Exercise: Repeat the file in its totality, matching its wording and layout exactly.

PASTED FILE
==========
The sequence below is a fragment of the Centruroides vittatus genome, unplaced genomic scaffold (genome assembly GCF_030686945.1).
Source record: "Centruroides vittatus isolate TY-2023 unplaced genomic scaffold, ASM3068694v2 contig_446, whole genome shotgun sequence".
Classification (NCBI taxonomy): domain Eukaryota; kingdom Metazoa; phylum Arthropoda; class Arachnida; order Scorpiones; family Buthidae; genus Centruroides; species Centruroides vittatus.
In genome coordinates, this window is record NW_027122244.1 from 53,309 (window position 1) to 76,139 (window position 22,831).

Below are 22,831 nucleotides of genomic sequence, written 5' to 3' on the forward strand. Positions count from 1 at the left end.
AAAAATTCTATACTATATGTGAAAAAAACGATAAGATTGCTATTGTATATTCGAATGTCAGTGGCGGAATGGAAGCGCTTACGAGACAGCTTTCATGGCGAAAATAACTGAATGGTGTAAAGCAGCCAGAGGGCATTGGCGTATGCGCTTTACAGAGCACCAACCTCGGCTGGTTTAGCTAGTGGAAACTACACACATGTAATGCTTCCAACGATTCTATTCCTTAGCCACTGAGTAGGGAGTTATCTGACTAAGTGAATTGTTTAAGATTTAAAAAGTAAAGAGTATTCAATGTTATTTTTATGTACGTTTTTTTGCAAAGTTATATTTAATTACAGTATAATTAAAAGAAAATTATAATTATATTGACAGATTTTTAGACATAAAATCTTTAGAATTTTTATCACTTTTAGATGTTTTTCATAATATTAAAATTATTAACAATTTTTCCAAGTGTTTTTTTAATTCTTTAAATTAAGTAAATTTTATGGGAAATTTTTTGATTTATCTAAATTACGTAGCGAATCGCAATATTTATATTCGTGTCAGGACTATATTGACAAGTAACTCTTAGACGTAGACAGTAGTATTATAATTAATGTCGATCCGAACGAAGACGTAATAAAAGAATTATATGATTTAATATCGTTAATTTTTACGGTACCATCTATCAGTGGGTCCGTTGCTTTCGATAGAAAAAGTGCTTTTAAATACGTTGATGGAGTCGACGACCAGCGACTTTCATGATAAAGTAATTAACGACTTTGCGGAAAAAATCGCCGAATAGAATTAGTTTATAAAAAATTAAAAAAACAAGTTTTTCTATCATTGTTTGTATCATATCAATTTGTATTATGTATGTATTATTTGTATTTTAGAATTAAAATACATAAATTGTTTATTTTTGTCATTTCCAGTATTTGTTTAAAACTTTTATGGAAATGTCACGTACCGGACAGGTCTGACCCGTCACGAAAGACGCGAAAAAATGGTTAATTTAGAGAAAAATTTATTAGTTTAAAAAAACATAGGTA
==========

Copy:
The sequence below is a fragment of the Centruroides vittatus genome, unplaced genomic scaffold (genome assembly GCF_030686945.1).
Source record: "Centruroides vittatus isolate TY-2023 unplaced genomic scaffold, ASM3068694v2 contig_446, whole genome shotgun sequence".
Classification (NCBI taxonomy): domain Eukaryota; kingdom Metazoa; phylum Arthropoda; class Arachnida; order Scorpiones; family Buthidae; genus Centruroides; species Centruroides vittatus.
In genome coordinates, this window is record NW_027122244.1 from 53,309 (window position 1) to 76,139 (window position 22,831).

Below are 22,831 nucleotides of genomic sequence, written 5' to 3' on the forward strand. Positions count from 1 at the left end.
AAAAATTCTATACTATATGTGAAAAAAACGATAAGATTGCTATTGTATATTCGAATGTCAGTGGCGGAATGGAAGCGCTTACGAGACAGCTTTCATGGCGAAAATAACTGAATGGTGTAAAGCAGCCAGAGGGCATTGGCGTATGCGCTTTACAGAGCACCAACCTCGGCTGGTTTAGCTAGTGGAAACTACACACATGTAATGCTTCCAACGATTCTATTCCTTAGCCACTGAGTAGGGAGTTATCTGACTAAGTGAATTGTTTAAGATTTAAAAAGTAAAGAGTATTCAATGTTATTTTTATGTACGTTTTTTTGCAAAGTTATATTTAATTACAGTATAATTAAAAGAAAATTATAATTATATTGACAGATTTTTAGACATAAAATCTTTAGAATTTTTATCACTTTTAGATGTTTTTCATAATATTAAAATTATTAACAATTTTTCCAAGTGTTTTTTTAATTCTTTAAATTAAGTAAATTTTATGGGAAATTTTTTGATTTATCTAAATTACGTAGCGAATCGCAATATTTATATTCGTGTCAGGACTATATTGACAAGTAACTCTTAGACGTAGACAGTAGTATTATAATTAATGTCGATCCGAACGAAGACGTAATAAAAGAATTATATGATTTAATATCGTTAATTTTTACGGTACCATCTATCAGTGGGTCCGTTGCTTTCGATAGAAAAAGTGCTTTTAAATACGTTGATGGAGTCGACGACCAGCGACTTTCATGATAAAGTAATTAACGACTTTGCGGAAAAAATCGCCGAATAGAATTAGTTTATAAAAAATTAAAAAAACAAGTTTTTCTATCATTGTTTGTATCATATCAATTTGTATTATGTATGTATTATTTGTATTTTAGAATTAAAATACATAAATTGTTTATTTTTGTCATTTCCAGTATTTGTTTAAAACTTTTATGGAAATGTCACGTACCGGACAGGTCTGACCCGTCACGAAAGACGCGAAAAAATGGTTAATTTAGAGAAAAATTTATTAGTTTAAAAAAACATAGGTA